• Rarefaction;
  • mesentery;
  • leukocyte;
  • neutrophil;
  • endothelial cell;
  • platelet;
  • apoptosis;
  • annexin V;
  • propidium iodide;
  • in-vivo microscopy;
  • time lapse photography;
  • selectin;
  • glucocorticoid;
  • hypertension;
  • spontaneously hypertensive rat;
  • Wistar Kyoto rat


Objective: Recent evidence suggests endothelial apoptosis may be a mechanism for capillary rarefaction in hypertensives. The objective of this study was to examine the early phase of endothelial apoptosis and capillary blood flow in the spontaneously hypertensive rat (SHR) and the normotensive Wistar-Kyoto (WKY) rat.

Methods: Since hypertension in SHR is dependent on glucocorticoids, the animals were treated with dexamethasone (DEX), by intraperitoneal injection and then by superfusion on exposed mesentery. Selected capillaries were continuously observed. Annexin V and propidium iodide were used to detect apoptosis.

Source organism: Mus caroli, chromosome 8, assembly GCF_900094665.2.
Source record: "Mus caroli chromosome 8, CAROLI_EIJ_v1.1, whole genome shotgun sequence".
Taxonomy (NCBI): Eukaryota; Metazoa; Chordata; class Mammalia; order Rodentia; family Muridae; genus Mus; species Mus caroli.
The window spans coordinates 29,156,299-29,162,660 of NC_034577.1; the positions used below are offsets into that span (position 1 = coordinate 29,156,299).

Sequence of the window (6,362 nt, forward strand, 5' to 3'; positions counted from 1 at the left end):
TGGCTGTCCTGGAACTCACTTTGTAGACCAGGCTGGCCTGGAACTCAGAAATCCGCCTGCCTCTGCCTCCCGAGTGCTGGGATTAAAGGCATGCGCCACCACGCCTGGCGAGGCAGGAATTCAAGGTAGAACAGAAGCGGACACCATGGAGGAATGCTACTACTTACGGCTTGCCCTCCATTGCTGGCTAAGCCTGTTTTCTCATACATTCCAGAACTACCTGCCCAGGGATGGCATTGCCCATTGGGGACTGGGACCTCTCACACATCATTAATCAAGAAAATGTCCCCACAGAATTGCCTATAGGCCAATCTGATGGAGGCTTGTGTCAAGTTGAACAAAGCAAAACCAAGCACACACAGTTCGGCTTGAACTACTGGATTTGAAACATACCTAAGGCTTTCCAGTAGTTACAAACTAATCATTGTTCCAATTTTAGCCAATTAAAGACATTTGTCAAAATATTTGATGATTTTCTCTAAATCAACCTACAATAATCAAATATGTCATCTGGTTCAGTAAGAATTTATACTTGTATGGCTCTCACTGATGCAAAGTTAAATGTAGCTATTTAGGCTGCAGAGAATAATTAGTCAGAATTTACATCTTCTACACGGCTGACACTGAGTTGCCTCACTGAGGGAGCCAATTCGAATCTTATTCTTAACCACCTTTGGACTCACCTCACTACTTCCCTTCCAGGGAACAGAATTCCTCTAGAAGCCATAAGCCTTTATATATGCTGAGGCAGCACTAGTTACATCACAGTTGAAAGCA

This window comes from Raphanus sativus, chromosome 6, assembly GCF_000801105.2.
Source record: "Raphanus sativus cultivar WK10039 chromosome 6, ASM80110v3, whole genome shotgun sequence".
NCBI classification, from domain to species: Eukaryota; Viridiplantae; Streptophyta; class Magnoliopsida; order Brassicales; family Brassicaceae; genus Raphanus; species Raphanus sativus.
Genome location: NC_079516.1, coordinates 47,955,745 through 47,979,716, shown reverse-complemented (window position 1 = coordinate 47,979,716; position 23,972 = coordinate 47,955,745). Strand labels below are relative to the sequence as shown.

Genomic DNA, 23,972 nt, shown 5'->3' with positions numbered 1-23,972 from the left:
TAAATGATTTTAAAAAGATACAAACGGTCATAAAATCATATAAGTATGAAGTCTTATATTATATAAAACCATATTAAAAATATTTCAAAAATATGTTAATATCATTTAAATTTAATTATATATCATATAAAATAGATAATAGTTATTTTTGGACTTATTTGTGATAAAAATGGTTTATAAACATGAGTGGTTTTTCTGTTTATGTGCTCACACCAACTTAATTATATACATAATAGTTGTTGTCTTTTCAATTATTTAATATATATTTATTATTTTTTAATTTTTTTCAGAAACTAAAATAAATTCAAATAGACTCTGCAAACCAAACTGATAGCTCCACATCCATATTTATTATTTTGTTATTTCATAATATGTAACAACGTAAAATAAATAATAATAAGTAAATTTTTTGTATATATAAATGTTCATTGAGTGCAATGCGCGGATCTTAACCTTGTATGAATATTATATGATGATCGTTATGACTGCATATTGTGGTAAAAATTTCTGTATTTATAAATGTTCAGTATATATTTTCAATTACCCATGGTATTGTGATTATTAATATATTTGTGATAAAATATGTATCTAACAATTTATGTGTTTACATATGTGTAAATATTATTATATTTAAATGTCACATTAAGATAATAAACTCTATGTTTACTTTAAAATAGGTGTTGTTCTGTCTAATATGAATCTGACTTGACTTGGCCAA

Results: Without central pressure reduction, permanent capillary stasis was initiated by the entrapment of leukocytes at the location of an endothelial cell that had platelets attached to it. Apoptosis of the endothelial cell was followed by apoptosis in other endothelial cells of the obstructed capillary. The incidence of stasis and total cell death in WKY+DEX were higher than WKY, whereas there were no differences between SHR+DEX and SHR. Blockade of the lectin domain of L-selectin or a platelet membrane adhesion molecule (glycoprotein IIb/IIIa) blocked the development of stasis.

Conclusions: Glucocorticoid facilitates cell death and microvessel stasis. Immobilized platelets and leukocytes play a central role in capillary stasis, which leads to progression of endothelial apoptosis.